Twitter said Thursday that it censored a New York Post article based on emails between Hunter Biden and a Burisma executive in accordance with its “hacked materials policy.”
“In line with our Hacked Materials Policy, as well as our approach to blocking URLs, we are taking action to block any links to or images of the material in question on Twitter,” a Twitter spokesperson told National Review when asked why the platform was not allowing users to share the Post’s article.
Twitter’s Hacked Materials Policy states that it does not “permit the use of our services to directly distribute content obtained through hacking that contains private information, may put people in physical harm or danger, or contains trade secrets,” though the platform does currently allow leaked and hacked material from other sources, including Wikileaks, to be shared.
The platform said that the policy applied in this case due to concerns about the “lack of authoritative reporting” in regards to the origins of the material included in the article, and subsequently locked the Post’s Twitter account. Twitter’s actions came after Facebook announced it would limit the sharing of the story while fact-checkers reviewed the piece.
The Post published an article Wednesday morning based on emails between Hunter Biden and Burisma adviser Vadym Pozharskiy discussing an apparent meeting with Joe Biden in Washington, D.C.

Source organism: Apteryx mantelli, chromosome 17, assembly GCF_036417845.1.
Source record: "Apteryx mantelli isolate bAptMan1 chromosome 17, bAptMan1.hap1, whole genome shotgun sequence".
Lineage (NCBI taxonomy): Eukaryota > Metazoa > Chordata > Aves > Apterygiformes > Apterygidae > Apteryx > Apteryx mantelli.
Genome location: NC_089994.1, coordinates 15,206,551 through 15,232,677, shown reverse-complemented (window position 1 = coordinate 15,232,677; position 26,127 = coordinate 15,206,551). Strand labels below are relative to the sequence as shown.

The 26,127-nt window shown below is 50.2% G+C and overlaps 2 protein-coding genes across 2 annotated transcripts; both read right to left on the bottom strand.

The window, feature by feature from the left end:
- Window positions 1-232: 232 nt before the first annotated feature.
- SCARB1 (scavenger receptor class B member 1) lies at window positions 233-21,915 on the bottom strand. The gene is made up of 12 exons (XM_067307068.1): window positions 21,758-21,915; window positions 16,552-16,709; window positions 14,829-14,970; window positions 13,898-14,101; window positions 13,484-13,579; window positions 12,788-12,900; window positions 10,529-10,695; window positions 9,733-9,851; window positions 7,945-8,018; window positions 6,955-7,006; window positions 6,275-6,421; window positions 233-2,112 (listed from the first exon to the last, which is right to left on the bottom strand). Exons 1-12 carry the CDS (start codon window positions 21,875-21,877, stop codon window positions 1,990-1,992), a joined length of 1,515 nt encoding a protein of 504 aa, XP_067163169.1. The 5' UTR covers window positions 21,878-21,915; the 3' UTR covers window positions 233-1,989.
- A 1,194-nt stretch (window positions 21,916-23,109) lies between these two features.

“Dear Hunter, thank you for inviting me to DC and giving an opportunity to meet your father and spent [sic] some time together,” Pozharskiy wrote to Hunter Biden on April 17, 2015. “It’s realty [sic] an honor and pleasure.” Joe Biden has previously said that he has “never spoken to my son about his overseas business dealings” and that Hunter Biden was appointed to the board of Burisma “cause he’s a very bright guy.”
In a Thursday afternoon statement, the Biden campaign said the paper “never asked . . . about the critical elements of this story,” and that a review of “Joe Biden’s official schedules from the time” show that “no meeting, as alleged by the New York Post, ever took place.” The Biden campaign did not dispute the veracity of the emails, though no other media outlet has confirmed the Post’s story so far.
The report also mentioned other documents that Rudy Giuliani provided to the Post on Sunday. Giuliani told the paper that his lawyer received the files, including the emails, on a copied hard drive from a Delaware computer shop owner, who discovered them on a laptop that was brought in for repair but was never picked up. The paper reported that the FBI subpoenaed the original laptop computer in December 2019, and included pictures of the alleged subpoena. When asked for confirmation by the Post, the FBI referred questions to the Delaware U.S. Attorney’s Office, where a spokesperson said “my office can neither confirm nor deny the existence of an investigation.”
The Post‘s coverage drew condemnations from journalists on Twitter, over fears that the article could stem from “disinformation.” But Twitter’s actions outraged conservatives, with the Post‘s opinion editor Sohrab Ahmari calling the move “digital civil war.”
This is a Big Tech information coup. This is digital civil war.
I, an editor at The New York Post, one of the nation’s largest papers by circulation, can’t post one of our own stories that details corruption by a major-party presidential candidate, Biden. pic.twitter.com/BKNQmAG19H
— Sohrab Ahmari (@SohrabAhmari) October 14, 2020